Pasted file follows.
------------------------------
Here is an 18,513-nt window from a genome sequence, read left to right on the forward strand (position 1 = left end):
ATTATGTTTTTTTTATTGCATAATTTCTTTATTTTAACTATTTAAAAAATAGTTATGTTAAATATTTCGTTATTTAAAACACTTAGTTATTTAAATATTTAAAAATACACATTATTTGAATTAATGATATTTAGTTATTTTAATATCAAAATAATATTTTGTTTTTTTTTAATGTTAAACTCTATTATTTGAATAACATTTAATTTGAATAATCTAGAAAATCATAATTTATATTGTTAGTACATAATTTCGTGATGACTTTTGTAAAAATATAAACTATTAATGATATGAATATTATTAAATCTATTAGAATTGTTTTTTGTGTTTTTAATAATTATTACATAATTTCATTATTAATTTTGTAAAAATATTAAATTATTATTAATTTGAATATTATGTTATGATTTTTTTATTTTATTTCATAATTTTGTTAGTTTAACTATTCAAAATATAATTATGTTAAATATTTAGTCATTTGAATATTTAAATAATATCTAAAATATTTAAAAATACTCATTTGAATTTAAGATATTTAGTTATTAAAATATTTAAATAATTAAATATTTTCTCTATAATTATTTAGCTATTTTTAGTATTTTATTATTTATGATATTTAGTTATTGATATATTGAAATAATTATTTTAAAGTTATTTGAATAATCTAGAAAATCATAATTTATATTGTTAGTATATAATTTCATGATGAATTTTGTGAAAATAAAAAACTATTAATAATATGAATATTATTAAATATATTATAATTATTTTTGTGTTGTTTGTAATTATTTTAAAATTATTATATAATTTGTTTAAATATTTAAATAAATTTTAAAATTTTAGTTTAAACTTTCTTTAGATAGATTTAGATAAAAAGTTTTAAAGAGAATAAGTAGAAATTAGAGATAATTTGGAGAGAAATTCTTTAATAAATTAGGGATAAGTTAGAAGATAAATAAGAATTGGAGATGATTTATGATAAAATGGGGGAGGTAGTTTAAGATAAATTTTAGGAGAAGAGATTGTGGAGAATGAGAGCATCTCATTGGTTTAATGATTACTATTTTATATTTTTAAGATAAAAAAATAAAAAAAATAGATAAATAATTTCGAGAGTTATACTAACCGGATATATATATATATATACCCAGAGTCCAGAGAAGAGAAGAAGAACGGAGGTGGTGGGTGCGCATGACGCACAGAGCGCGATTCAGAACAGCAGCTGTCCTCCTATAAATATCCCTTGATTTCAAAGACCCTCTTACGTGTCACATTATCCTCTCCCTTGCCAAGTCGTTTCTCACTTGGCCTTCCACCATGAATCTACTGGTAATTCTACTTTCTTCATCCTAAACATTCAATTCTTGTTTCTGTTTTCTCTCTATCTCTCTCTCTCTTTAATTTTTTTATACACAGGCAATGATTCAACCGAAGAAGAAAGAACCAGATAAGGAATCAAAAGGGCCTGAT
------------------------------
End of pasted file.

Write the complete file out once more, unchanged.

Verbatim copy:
Here is an 18,513-nt window from a genome sequence, read left to right on the forward strand (position 1 = left end):
ATTATGTTTTTTTTATTGCATAATTTCTTTATTTTAACTATTTAAAAAATAGTTATGTTAAATATTTCGTTATTTAAAACACTTAGTTATTTAAATATTTAAAAATACACATTATTTGAATTAATGATATTTAGTTATTTTAATATCAAAATAATATTTTGTTTTTTTTTAATGTTAAACTCTATTATTTGAATAACATTTAATTTGAATAATCTAGAAAATCATAATTTATATTGTTAGTACATAATTTCGTGATGACTTTTGTAAAAATATAAACTATTAATGATATGAATATTATTAAATCTATTAGAATTGTTTTTTGTGTTTTTAATAATTATTACATAATTTCATTATTAATTTTGTAAAAATATTAAATTATTATTAATTTGAATATTATGTTATGATTTTTTTATTTTATTTCATAATTTTGTTAGTTTAACTATTCAAAATATAATTATGTTAAATATTTAGTCATTTGAATATTTAAATAATATCTAAAATATTTAAAAATACTCATTTGAATTTAAGATATTTAGTTATTAAAATATTTAAATAATTAAATATTTTCTCTATAATTATTTAGCTATTTTTAGTATTTTATTATTTATGATATTTAGTTATTGATATATTGAAATAATTATTTTAAAGTTATTTGAATAATCTAGAAAATCATAATTTATATTGTTAGTATATAATTTCATGATGAATTTTGTGAAAATAAAAAACTATTAATAATATGAATATTATTAAATATATTATAATTATTTTTGTGTTGTTTGTAATTATTTTAAAATTATTATATAATTTGTTTAAATATTTAAATAAATTTTAAAATTTTAGTTTAAACTTTCTTTAGATAGATTTAGATAAAAAGTTTTAAAGAGAATAAGTAGAAATTAGAGATAATTTGGAGAGAAATTCTTTAATAAATTAGGGATAAGTTAGAAGATAAATAAGAATTGGAGATGATTTATGATAAAATGGGGGAGGTAGTTTAAGATAAATTTTAGGAGAAGAGATTGTGGAGAATGAGAGCATCTCATTGGTTTAATGATTACTATTTTATATTTTTAAGATAAAAAAATAAAAAAAATAGATAAATAATTTCGAGAGTTATACTAACCGGATATATATATATATATACCCAGAGTCCAGAGAAGAGAAGAAGAACGGAGGTGGTGGGTGCGCATGACGCACAGAGCGCGATTCAGAACAGCAGCTGTCCTCCTATAAATATCCCTTGATTTCAAAGACCCTCTTACGTGTCACATTATCCTCTCCCTTGCCAAGTCGTTTCTCACTTGGCCTTCCACCATGAATCTACTGGTAATTCTACTTTCTTCATCCTAAACATTCAATTCTTGTTTCTGTTTTCTCTCTATCTCTCTCTCTCTTTAATTTTTTTATACACAGGCAATGATTCAACCGAAGAAGAAAGAACCAGATAAGGAATCAAAAGGGCCTGAT